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The Disadvantages of IVAs

By: Christine Whitfield BA (hons) - Updated: 14 Oct 2012 | comments*Discuss
 
Iva Individual Voluntary Agreement

Individual Voluntary Arrangements can be useful for people who find themselves in debt. Indeed for some people they can be a last resort in very desperate times. However they should not be seen as an easy solution as they bring with them many consequences - many of which are not clearly shown in the adverts for such products.

The Facts of IVA's

Many advertisements portray IVAs as a quick-fix solution with seemingly no negative consequences. They will inform you of the possibility of having a large portion of your debts cleared but not of the affects of this. Remember, if it seems too good to be true it usually is.

IVAs are not always available. Generally you have to have at least £15,000 worth of debts before it becomes an option to enter into an arrangement.

IVAs write off a minimum of 75% of your debt. However whether or not this will take place depends entirely on the people you owe money to. In other words, the creditors must be willing to write off the debt. If you cannot get your creditors to agree with this then you may have to seek bankruptcy as an alternative.

In most cases the creditors will agree not to include a person's home or assets. Thereby you can keep your home and car and these will not be used as payments for your debt. However this is not always the case. If you are entering into an IVA you must make sure that this is agreed otherwise you may lose your house and your assets much like in bankruptcy.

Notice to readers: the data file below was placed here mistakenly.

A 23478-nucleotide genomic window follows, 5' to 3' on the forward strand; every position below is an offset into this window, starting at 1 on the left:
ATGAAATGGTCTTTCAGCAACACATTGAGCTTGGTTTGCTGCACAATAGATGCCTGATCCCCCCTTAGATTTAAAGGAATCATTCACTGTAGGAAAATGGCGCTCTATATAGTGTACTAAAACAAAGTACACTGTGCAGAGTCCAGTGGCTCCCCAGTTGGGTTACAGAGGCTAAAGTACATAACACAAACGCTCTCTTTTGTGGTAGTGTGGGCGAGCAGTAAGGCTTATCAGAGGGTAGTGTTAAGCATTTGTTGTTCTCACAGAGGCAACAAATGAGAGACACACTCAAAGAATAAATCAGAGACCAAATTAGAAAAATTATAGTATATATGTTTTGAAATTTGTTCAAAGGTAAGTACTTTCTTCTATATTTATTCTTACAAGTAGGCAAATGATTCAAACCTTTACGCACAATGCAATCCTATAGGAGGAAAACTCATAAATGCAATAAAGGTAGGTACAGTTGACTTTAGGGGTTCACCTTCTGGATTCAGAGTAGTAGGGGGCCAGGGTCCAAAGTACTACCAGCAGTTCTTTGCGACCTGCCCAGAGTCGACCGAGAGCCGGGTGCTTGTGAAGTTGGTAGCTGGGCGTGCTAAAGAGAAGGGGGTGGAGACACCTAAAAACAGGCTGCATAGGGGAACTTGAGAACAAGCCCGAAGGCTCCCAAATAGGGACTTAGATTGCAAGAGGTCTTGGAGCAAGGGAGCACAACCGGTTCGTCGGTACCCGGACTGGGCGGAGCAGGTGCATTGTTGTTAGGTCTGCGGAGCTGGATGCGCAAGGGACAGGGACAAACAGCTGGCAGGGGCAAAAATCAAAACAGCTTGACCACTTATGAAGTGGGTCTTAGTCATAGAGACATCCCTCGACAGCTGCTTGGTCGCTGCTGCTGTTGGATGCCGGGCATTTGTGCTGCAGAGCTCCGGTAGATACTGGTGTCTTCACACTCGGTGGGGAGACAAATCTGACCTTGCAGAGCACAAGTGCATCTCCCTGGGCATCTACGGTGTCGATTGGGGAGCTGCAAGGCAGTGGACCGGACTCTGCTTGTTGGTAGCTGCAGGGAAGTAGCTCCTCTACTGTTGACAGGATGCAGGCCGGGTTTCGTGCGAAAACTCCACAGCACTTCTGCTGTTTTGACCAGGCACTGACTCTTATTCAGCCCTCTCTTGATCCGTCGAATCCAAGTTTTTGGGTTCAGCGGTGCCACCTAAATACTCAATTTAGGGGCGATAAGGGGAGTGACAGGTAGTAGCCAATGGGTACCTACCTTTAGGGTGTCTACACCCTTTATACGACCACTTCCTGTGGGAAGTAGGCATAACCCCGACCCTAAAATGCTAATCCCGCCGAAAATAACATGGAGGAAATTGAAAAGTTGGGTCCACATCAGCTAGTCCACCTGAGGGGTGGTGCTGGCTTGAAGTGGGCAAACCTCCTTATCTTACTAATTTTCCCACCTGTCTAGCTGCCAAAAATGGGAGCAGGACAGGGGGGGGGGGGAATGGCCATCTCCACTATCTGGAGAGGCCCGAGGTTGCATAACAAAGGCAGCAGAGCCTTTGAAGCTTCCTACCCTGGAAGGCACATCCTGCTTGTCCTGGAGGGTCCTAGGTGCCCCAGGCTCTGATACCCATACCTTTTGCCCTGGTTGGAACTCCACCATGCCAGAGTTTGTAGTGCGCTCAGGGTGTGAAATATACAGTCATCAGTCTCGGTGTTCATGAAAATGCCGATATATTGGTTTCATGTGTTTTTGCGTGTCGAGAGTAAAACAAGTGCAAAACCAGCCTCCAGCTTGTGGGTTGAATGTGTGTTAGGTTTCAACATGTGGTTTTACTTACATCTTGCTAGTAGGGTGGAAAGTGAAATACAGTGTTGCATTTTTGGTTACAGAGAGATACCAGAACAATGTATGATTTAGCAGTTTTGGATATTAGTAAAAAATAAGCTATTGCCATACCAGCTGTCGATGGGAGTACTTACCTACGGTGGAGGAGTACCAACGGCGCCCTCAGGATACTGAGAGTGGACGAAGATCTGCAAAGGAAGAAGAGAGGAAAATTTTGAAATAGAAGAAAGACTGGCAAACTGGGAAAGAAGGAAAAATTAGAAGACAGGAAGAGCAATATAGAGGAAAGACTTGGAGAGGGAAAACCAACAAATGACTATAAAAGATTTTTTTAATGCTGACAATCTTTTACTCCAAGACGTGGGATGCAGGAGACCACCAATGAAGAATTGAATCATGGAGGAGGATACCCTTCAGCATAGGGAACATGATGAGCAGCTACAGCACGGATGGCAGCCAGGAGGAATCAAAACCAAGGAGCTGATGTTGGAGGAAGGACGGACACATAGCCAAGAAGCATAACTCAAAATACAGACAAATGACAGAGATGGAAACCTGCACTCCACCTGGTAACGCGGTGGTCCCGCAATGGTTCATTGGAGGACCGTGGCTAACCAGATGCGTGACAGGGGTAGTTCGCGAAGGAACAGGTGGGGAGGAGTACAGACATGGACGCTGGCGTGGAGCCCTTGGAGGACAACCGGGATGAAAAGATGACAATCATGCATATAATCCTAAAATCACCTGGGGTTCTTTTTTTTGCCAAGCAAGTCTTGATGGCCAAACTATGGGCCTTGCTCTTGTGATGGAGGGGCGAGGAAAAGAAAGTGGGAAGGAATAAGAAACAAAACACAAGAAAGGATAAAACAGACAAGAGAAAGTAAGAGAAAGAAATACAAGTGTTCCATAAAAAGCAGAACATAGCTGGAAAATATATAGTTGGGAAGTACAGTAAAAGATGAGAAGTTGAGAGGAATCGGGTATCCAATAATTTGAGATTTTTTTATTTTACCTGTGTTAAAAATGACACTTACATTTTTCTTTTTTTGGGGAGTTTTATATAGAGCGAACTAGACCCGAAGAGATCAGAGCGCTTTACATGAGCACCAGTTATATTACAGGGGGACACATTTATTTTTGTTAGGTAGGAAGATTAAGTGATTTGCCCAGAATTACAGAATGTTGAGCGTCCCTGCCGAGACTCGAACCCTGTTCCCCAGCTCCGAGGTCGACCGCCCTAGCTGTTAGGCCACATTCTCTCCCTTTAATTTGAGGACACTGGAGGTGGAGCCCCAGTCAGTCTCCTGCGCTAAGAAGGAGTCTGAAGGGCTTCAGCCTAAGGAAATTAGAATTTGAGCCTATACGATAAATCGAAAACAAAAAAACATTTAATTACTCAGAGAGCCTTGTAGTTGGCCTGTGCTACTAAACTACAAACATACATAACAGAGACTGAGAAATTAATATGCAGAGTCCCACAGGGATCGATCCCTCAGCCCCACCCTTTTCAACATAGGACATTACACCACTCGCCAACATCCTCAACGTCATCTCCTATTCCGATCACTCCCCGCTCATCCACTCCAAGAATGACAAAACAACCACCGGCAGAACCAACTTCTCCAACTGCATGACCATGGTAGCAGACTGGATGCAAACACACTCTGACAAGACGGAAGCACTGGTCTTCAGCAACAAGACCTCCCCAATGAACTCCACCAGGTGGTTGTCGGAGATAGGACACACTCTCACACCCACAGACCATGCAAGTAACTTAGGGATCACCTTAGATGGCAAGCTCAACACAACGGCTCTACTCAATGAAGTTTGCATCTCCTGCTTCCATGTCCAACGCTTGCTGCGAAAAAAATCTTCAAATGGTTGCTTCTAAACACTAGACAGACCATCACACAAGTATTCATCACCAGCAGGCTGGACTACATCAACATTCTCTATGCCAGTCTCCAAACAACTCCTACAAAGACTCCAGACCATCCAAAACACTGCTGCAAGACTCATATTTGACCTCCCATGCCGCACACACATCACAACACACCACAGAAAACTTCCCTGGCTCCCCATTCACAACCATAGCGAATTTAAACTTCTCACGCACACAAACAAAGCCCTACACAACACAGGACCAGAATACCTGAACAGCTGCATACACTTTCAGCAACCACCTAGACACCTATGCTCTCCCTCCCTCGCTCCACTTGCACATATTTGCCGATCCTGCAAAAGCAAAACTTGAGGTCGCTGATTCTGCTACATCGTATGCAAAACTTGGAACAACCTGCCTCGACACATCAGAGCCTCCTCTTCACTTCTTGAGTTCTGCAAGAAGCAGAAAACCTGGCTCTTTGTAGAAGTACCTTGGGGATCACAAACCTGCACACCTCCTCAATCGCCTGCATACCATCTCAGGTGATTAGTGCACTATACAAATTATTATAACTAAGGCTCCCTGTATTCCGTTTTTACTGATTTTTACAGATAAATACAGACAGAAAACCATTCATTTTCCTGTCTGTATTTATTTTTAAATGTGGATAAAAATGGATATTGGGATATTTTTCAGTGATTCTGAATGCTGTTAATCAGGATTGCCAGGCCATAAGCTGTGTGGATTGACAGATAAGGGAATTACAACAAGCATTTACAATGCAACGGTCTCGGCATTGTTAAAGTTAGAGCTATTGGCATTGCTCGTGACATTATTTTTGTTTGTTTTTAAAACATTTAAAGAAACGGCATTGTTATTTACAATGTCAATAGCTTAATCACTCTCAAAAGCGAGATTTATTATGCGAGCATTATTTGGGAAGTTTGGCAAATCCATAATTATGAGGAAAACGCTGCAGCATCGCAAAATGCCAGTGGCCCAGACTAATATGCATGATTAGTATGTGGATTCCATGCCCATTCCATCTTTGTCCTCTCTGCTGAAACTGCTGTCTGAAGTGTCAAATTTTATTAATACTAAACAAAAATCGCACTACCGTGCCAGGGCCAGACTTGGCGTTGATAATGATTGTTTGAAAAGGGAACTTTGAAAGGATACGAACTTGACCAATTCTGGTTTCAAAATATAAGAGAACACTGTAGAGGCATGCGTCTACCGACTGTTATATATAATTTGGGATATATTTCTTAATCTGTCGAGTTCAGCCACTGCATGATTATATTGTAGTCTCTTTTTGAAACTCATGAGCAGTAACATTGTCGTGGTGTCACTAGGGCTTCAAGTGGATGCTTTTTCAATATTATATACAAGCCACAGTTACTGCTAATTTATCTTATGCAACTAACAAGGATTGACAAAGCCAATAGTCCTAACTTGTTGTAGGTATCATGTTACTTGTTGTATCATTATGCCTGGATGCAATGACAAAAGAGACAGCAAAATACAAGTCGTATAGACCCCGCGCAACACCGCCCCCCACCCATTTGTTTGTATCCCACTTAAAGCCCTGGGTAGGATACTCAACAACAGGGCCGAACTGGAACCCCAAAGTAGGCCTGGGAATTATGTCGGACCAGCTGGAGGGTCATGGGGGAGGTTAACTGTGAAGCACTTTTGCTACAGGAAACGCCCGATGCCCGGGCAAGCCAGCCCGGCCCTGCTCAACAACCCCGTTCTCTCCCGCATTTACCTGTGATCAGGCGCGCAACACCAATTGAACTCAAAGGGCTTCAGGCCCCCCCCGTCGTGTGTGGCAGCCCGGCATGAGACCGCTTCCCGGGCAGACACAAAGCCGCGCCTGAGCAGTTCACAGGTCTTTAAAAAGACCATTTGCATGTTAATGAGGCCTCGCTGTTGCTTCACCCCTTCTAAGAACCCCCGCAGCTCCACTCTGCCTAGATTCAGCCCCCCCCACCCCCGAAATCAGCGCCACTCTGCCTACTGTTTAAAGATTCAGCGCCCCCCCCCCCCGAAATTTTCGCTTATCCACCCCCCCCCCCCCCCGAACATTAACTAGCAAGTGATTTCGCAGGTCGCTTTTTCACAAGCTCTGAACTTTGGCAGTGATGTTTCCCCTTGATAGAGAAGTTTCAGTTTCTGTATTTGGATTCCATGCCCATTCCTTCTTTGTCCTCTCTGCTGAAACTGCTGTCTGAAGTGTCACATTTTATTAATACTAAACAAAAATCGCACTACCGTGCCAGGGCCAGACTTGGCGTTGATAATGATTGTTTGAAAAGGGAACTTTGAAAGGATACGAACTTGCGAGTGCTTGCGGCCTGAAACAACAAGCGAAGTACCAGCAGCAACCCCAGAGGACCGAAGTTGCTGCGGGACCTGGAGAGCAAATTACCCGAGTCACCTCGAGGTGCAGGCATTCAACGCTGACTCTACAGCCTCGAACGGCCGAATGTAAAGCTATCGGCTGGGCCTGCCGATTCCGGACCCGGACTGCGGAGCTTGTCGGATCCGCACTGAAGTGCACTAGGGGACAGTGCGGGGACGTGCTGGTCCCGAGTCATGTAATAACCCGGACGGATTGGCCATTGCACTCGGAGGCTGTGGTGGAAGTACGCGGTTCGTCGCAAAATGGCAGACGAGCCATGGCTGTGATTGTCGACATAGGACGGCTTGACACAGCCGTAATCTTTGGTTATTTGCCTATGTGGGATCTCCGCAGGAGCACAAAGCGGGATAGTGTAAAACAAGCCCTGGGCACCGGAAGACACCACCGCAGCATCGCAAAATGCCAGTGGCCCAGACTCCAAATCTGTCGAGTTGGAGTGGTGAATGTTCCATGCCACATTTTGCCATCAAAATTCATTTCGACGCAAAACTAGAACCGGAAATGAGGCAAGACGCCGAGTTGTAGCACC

Consequences

The biggest consequence of IVAs in the loss of control you will have over your spending. Once you have entered into one you must follow an extremely tight budget, generally set by the creditors and IVA provider in order to pay back the debt that is not wiped off. This makes sense when you consider some people may hope to wipe of 75% of their debt and then go on spending money on luxuries. You will have to stick to this budget for the duration of the IVA. This generally means no holidays or luxuries for the time you are under agreement.

IVAs can last around five years however once this period is over you are not completely in the clear. The IVA is listed on your credit file. This will affect your ability to obtain credit in the future so you may have trouble taking out loans, credit cards or mortgages.

The consequences of entering into such a scheme therefore can impact the rest of your life so if there are other options available it is strongly recommended that you consider them.

Before you enter into an Individual Voluntary Arrangement it is essential that you discuss all the options available to you with a qualified debt counsellor. This is not a decision to be made lightly and you should only sign up for an IVA if you are fully aware of the consequences. If you rush into it you may find yourself seriously regretting it.

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